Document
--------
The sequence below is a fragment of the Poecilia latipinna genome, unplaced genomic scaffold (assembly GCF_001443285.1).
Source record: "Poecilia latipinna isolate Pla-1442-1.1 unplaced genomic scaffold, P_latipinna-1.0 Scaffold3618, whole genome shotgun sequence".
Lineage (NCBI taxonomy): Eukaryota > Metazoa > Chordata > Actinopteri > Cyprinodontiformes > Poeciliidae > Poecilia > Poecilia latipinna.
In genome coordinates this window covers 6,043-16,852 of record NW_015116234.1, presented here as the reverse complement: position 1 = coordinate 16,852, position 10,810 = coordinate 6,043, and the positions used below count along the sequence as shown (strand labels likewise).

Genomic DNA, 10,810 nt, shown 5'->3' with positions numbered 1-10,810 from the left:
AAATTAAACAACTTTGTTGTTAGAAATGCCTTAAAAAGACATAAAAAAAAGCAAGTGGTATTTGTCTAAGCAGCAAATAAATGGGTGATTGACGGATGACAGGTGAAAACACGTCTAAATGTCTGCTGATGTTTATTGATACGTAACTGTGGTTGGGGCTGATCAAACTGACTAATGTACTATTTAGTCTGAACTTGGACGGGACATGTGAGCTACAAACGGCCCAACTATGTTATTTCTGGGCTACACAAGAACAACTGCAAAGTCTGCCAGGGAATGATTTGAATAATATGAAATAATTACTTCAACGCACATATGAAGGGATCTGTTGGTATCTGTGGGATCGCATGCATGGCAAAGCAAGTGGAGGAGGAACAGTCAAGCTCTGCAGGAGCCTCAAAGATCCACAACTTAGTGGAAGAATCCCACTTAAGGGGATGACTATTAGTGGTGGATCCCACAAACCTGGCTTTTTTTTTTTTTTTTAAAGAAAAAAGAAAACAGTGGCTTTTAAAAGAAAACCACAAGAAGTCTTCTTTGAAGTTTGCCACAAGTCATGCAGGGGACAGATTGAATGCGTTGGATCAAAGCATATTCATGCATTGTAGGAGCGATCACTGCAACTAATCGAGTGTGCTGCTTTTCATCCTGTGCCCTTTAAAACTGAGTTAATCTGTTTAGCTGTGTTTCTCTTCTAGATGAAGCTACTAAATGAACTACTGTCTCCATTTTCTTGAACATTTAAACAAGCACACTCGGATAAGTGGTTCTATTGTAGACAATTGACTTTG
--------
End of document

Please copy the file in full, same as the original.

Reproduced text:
The sequence below is a fragment of the Poecilia latipinna genome, unplaced genomic scaffold (assembly GCF_001443285.1).
Source record: "Poecilia latipinna isolate Pla-1442-1.1 unplaced genomic scaffold, P_latipinna-1.0 Scaffold3618, whole genome shotgun sequence".
Lineage (NCBI taxonomy): Eukaryota > Metazoa > Chordata > Actinopteri > Cyprinodontiformes > Poeciliidae > Poecilia > Poecilia latipinna.
In genome coordinates this window covers 6,043-16,852 of record NW_015116234.1, presented here as the reverse complement: position 1 = coordinate 16,852, position 10,810 = coordinate 6,043, and the positions used below count along the sequence as shown (strand labels likewise).

Genomic DNA, 10,810 nt, shown 5'->3' with positions numbered 1-10,810 from the left:
AAATTAAACAACTTTGTTGTTAGAAATGCCTTAAAAAGACATAAAAAAAAGCAAGTGGTATTTGTCTAAGCAGCAAATAAATGGGTGATTGACGGATGACAGGTGAAAACACGTCTAAATGTCTGCTGATGTTTATTGATACGTAACTGTGGTTGGGGCTGATCAAACTGACTAATGTACTATTTAGTCTGAACTTGGACGGGACATGTGAGCTACAAACGGCCCAACTATGTTATTTCTGGGCTACACAAGAACAACTGCAAAGTCTGCCAGGGAATGATTTGAATAATATGAAATAATTACTTCAACGCACATATGAAGGGATCTGTTGGTATCTGTGGGATCGCATGCATGGCAAAGCAAGTGGAGGAGGAACAGTCAAGCTCTGCAGGAGCCTCAAAGATCCACAACTTAGTGGAAGAATCCCACTTAAGGGGATGACTATTAGTGGTGGATCCCACAAACCTGGCTTTTTTTTTTTTTTTTAAAGAAAAAAGAAAACAGTGGCTTTTAAAAGAAAACCACAAGAAGTCTTCTTTGAAGTTTGCCACAAGTCATGCAGGGGACAGATTGAATGCGTTGGATCAAAGCATATTCATGCATTGTAGGAGCGATCACTGCAACTAATCGAGTGTGCTGCTTTTCATCCTGTGCCCTTTAAAACTGAGTTAATCTGTTTAGCTGTGTTTCTCTTCTAGATGAAGCTACTAAATGAACTACTGTCTCCATTTTCTTGAACATTTAAACAAGCACACTCGGATAAGTGGTTCTATTGTAGACAATTGACTTTG